When marriage discrimination was struck down by the supreme court, the predominant message on social media was “love wins”. I believe that is absolutely true, and also an incredibly strategic declaration. Because if love does win, we have to find within ourselves a deep and abiding love for Black people.
For Black people, the history of their existence in this country has been one of being told that they are less deserving of love and of life than others. I have listened to that lie my entire life. That lie, as we are seeing so clearly in the Black church fires, the death of Sandra Bland, and the KKK rallies, still has incredible strength to this day.
And to take that strength away, we have to find ways of loving people that perhaps we haven’t discovered within ourselves yet, or that perhaps we knew at one time, and then lost. We have to rediscover this ability to love- fully and deeply- because our own humanity- and thus our own lives- depend on it.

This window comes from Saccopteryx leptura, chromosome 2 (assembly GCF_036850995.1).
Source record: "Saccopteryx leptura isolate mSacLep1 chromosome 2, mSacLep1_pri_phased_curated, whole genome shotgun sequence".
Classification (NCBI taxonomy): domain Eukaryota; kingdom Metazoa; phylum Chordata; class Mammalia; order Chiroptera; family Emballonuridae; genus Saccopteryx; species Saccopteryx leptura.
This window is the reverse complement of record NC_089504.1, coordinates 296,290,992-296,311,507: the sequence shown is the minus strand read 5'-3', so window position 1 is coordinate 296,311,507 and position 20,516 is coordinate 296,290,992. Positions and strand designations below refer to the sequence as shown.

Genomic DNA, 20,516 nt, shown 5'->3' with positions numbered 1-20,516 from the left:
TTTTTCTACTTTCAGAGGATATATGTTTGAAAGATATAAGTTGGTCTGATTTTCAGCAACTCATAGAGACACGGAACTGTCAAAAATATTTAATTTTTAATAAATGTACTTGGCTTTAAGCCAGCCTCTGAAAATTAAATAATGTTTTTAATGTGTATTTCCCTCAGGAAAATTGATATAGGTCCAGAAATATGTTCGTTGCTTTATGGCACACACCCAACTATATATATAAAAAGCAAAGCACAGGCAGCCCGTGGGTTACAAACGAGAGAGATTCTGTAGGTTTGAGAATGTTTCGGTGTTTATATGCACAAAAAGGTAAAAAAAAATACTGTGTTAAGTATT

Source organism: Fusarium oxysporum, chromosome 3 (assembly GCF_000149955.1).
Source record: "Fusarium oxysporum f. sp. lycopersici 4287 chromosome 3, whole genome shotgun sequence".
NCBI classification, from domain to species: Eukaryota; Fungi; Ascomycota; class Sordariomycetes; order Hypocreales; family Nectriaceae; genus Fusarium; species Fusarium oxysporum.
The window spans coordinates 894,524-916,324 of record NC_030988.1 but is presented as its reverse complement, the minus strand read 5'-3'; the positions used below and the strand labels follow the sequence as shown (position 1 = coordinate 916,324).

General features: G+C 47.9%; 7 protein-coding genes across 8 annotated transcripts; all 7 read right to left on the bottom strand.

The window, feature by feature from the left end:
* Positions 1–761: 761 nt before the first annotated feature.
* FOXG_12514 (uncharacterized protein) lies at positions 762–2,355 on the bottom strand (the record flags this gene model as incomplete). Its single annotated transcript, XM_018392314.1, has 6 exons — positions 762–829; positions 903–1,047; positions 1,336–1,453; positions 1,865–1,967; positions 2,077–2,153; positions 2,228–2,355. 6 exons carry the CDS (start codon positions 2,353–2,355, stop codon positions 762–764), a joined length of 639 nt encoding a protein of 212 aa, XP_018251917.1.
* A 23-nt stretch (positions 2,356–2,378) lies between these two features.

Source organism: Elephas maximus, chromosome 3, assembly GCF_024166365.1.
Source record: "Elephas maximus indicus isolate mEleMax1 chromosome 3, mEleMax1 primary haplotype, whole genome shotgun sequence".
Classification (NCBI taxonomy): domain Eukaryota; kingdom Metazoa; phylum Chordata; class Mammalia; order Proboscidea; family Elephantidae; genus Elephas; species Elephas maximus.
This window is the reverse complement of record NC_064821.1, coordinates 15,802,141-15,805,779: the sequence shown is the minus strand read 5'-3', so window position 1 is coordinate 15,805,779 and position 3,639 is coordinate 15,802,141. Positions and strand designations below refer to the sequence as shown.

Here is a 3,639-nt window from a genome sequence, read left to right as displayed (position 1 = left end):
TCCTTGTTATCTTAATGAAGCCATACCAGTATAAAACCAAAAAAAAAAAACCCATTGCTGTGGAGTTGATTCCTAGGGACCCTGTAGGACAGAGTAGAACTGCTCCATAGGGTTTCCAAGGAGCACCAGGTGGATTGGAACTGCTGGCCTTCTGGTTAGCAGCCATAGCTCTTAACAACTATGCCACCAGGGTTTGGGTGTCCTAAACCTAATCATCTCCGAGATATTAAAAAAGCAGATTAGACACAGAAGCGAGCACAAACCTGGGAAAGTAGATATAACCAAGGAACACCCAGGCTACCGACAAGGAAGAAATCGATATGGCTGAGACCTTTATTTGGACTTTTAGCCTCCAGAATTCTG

In many ways, the campaigns at the UU are intersecting with this struggle. The living wage campaign directly affects low-income community members, who are disproportionately Black and non-Black people of color. The climate group is pushing for a transition to a sustainable future, where tar sand trains don’t go through the poorest neighborhoods, and coal plants aren’t built in Black communities. The Haiti relief effort is supporting a full-time health care worker in a mostly-Black country that is experiencing an ongoing humanitarian crisis- a crisis rapidly exacerbated by anti-Black racism from the neighboring Dominican Republic.